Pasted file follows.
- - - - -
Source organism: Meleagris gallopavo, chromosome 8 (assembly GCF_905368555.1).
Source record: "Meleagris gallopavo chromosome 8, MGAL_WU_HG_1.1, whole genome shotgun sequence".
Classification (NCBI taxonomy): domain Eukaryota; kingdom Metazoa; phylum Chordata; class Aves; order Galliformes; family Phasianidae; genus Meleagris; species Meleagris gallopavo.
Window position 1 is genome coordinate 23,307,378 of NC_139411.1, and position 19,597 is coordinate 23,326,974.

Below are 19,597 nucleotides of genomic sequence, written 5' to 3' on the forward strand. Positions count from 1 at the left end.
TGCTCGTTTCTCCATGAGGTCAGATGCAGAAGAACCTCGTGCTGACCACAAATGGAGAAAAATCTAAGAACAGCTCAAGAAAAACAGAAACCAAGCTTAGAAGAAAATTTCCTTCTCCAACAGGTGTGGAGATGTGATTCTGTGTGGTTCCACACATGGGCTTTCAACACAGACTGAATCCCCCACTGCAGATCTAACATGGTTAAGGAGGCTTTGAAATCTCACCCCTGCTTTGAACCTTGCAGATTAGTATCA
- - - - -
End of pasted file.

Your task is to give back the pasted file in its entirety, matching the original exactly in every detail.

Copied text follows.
Source organism: Meleagris gallopavo, chromosome 8 (assembly GCF_905368555.1).
Source record: "Meleagris gallopavo chromosome 8, MGAL_WU_HG_1.1, whole genome shotgun sequence".
Classification (NCBI taxonomy): domain Eukaryota; kingdom Metazoa; phylum Chordata; class Aves; order Galliformes; family Phasianidae; genus Meleagris; species Meleagris gallopavo.
Window position 1 is genome coordinate 23,307,378 of NC_139411.1, and position 19,597 is coordinate 23,326,974.

Below are 19,597 nucleotides of genomic sequence, written 5' to 3' on the forward strand. Positions count from 1 at the left end.
TGCTCGTTTCTCCATGAGGTCAGATGCAGAAGAACCTCGTGCTGACCACAAATGGAGAAAAATCTAAGAACAGCTCAAGAAAAACAGAAACCAAGCTTAGAAGAAAATTTCCTTCTCCAACAGGTGTGGAGATGTGATTCTGTGTGGTTCCACACATGGGCTTTCAACACAGACTGAATCCCCCACTGCAGATCTAACATGGTTAAGGAGGCTTTGAAATCTCACCCCTGCTTTGAACCTTGCAGATTAGTATCA